- Associated Press - Thursday, January 28, 2016

TRENTON, N.J. (AP) - Bristol-Myers Squibb Co. swung from a tiny profit to a loss in the fourth quarter as it fought multiple headwinds, but it still beat Wall Street expectations.

Heavy charges the drugmaker took for asset acquisitions and a failed research program outweighed slightly higher sales and new medicine approvals.

Results also were hurt by recent U.S. generic competition to blockbuster schizophrenia drug Abilify, plus the strong dollar, which reduces the value of sales made overseas in local currencies.

Other U.S. multinational drugmakers have been reporting declining sales in recent quarters, due to both unfavorable exchange rates and cheaper generics cutting into their brand-name drug sales. But Bristol’s growing portfolio of lucrative cancer medicines, along with blockbuster clot-preventing drug Eliquis, give it a more-positive trajectory, and several analysts have been rating the company as the best stock buy among U.S. drugmakers.

Bristol-Myers, which makes cancer drugs and arthritis treatment Orencia, said Thursday that its net loss for the latest quarter was $308 million, or 8 cents per share. A year earlier, Bristol-Myers posted a profit of $13 million, or 1 cent per share.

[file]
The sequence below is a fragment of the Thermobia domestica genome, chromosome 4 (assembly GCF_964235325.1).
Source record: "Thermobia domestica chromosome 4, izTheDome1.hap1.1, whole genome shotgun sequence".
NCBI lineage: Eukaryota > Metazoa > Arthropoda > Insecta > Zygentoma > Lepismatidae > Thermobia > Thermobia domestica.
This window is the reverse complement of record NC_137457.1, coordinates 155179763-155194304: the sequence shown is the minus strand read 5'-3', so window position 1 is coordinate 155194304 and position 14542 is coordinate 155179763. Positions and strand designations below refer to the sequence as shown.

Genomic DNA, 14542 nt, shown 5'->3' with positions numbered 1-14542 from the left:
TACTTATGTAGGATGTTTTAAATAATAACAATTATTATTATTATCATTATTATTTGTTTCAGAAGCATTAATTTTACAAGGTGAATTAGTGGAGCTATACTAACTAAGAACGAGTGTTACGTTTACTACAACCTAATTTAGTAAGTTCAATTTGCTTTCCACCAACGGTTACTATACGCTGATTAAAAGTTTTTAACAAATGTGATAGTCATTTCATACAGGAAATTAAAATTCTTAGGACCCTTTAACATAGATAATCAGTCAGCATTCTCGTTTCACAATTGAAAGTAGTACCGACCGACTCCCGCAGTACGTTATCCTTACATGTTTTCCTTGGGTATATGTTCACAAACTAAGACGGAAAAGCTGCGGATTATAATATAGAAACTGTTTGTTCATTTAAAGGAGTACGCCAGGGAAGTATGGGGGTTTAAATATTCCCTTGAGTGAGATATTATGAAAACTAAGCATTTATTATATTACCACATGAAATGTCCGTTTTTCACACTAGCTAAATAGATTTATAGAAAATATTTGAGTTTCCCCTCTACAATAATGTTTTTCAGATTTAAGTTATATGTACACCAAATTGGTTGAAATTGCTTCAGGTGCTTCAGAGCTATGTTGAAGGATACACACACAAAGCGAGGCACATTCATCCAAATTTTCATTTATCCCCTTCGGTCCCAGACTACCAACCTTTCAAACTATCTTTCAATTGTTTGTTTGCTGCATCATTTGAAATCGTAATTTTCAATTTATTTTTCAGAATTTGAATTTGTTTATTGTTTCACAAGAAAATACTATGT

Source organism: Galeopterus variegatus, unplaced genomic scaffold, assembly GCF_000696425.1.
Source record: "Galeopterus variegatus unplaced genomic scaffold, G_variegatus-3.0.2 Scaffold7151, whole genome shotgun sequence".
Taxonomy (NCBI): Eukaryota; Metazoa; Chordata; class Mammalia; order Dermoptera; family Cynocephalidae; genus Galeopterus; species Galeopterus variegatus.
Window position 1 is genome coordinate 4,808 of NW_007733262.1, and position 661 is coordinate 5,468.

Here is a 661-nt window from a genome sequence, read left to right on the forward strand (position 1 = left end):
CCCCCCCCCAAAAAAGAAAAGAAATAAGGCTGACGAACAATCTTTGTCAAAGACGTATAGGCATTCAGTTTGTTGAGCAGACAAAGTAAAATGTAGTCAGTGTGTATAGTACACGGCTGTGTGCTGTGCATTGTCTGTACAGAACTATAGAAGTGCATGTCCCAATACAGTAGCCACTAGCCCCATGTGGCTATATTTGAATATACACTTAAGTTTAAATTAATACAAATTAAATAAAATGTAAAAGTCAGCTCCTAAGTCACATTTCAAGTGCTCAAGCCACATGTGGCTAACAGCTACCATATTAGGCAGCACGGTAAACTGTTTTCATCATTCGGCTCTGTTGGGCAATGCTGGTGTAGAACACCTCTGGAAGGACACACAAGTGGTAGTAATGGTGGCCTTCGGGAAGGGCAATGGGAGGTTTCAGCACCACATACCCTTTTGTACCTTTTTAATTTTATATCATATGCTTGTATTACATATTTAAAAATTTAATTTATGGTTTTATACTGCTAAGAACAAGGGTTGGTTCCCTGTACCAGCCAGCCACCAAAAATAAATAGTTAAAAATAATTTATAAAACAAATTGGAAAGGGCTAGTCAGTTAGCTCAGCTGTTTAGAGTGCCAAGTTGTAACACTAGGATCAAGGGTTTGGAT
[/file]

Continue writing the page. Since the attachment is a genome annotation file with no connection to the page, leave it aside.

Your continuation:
However, the New York-based company’s adjusted fourth-quarter results, which exclude $785 million in after-tax charges for numerous one-time items, came to a profit of $647 million, or 38 cents per share. Analysts surveyed by FactSet were expecting 29 cents per share.

The one-time charges, before taxes, include a total of $525 million in upfront payments for acquiring rights to a Cardioxyl Pharmaceuticals Inc. drug for acute heart failure and for licensing rights to Five Prime Therapeutics Inc.’s program of antibody-based experimental drugs for cancer and immune disorders. Bristol-Myers also took a $152 million charge for discontinuing a drug development program and took a $171 million loss for transferring away rights to an old cancer drug, Erbitux.

Revenue edged up 1 percent, to $4.29 billion, which beat analyst expectations for $4.15 billion. The strong dollar reduced revenue by 5 percent.

Combined sales of Yervoy and Opdivo, groundbreaking drugs that fight cancer by stimulating the immune system, doubled to $740 million. Both got approvals for treating additional types of cancer, alone or in drug combinations, during the fourth quarter. They’re now approved for treating advanced skin, lung and kidney cancer, including in patients with certain genetic variations.

Eliquis, which the company markets with partner Pfizer Inc., brought in $602 million, more than double a year ago.

Sales of Orencia rose 22 percent to $540 million, while Abilify sales nosedived to $39 million from $476 million a year earlier, before generic copies started flooding the market in April.

The company forecast 2016 adjusted profit of $2.30 to $2.40 per share. Analysts were expecting, on average, $2.34 per share.

For all of 2015, Bristol-Myers posted net income of $1.62 billion, or 97 cents per share, and revenue of $14.05 billion.


Follow Linda A. Johnson at https://twitter.com/lindaj_onpharm

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